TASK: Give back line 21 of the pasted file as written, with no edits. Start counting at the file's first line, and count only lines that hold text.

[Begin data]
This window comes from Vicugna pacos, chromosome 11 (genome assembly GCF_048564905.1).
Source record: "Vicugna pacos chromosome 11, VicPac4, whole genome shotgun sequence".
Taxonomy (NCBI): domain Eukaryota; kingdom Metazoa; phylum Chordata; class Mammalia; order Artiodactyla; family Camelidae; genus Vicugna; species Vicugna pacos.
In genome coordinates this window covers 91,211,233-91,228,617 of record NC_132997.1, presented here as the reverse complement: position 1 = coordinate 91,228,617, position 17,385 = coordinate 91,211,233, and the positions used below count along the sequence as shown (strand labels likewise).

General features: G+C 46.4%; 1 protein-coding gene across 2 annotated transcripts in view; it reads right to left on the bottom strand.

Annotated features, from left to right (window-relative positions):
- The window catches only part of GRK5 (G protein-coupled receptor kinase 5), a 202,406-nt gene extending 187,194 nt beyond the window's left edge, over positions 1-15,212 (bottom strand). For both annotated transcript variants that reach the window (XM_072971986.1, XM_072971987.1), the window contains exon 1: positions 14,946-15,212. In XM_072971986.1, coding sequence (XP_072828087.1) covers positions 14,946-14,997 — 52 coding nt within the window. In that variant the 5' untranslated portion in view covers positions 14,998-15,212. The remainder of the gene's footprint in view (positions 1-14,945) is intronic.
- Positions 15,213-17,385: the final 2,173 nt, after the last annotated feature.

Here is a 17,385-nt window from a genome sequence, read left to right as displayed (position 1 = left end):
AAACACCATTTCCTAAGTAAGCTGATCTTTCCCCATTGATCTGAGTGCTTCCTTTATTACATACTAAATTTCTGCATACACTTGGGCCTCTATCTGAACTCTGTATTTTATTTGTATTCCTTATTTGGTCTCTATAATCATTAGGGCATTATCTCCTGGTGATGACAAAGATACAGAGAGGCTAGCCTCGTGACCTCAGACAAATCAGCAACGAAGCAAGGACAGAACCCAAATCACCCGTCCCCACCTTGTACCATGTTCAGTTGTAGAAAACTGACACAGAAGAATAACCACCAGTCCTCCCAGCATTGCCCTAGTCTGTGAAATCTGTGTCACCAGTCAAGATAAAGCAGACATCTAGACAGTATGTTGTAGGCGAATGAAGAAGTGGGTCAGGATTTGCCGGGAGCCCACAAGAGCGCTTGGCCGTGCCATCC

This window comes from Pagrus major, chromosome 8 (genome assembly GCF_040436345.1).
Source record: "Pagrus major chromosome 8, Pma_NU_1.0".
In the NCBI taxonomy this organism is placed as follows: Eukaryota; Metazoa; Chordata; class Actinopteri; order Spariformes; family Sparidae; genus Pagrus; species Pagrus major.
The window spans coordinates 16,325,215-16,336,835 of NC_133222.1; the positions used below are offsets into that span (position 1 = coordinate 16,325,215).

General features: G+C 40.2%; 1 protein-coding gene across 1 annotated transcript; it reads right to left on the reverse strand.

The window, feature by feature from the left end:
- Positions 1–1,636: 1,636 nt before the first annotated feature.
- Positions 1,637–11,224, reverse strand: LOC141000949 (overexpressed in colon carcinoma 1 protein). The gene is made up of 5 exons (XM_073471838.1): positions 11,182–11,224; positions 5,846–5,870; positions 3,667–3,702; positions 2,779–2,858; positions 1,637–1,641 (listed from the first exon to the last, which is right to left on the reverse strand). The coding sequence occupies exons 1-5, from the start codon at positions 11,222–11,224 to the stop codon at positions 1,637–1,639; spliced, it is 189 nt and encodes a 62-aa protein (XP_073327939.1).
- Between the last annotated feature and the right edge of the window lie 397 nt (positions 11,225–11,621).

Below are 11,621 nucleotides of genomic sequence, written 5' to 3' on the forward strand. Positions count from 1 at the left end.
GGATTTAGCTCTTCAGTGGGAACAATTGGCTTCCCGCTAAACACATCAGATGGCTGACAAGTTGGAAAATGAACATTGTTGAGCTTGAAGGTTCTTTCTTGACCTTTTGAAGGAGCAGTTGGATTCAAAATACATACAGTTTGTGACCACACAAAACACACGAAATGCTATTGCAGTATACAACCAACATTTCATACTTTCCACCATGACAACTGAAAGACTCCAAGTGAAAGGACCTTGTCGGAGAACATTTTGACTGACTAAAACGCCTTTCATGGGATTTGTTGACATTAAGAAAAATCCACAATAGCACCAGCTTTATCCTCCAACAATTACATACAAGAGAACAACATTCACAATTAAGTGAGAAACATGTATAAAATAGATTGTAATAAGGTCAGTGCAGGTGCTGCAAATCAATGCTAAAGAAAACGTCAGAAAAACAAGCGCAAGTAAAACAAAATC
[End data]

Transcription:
GGATTTAGCTCTTCAGTGGGAACAATTGGCTTCCCGCTAAACACATCAGATGGCTGACAAGTTGGAAAATGAACATTGTTGAGCTTGAAGGTTCTTTCTTGACCTTTTGAAGGAGCAGTTGGATTCAAAATACATACAGTTTGTGACCACACAAAACACACGAAATGCTATTGCAGTATACAACCAACATTTCATACTTTCCACCATGACAACTGAAAGACTCCAAGTGAAAGGACCTTGTCGGAGAACATTTTGACTGACTAAAACGCCTTTCATGGGATTTGTTGACATTAAGAAAAATCCACAATAGCACCAGCTTTATCCTCCAACAATTACATACAAGAGAACAACATTCACAATTAAGTGAGAAACATGTATAAAATAGATTGTAATAAGGTCAGTGCAGGTGCTGCAAATCAATGCTAAAGAAAACGTCAGAAAAACAAGCGCAAGTAAAACAAAATC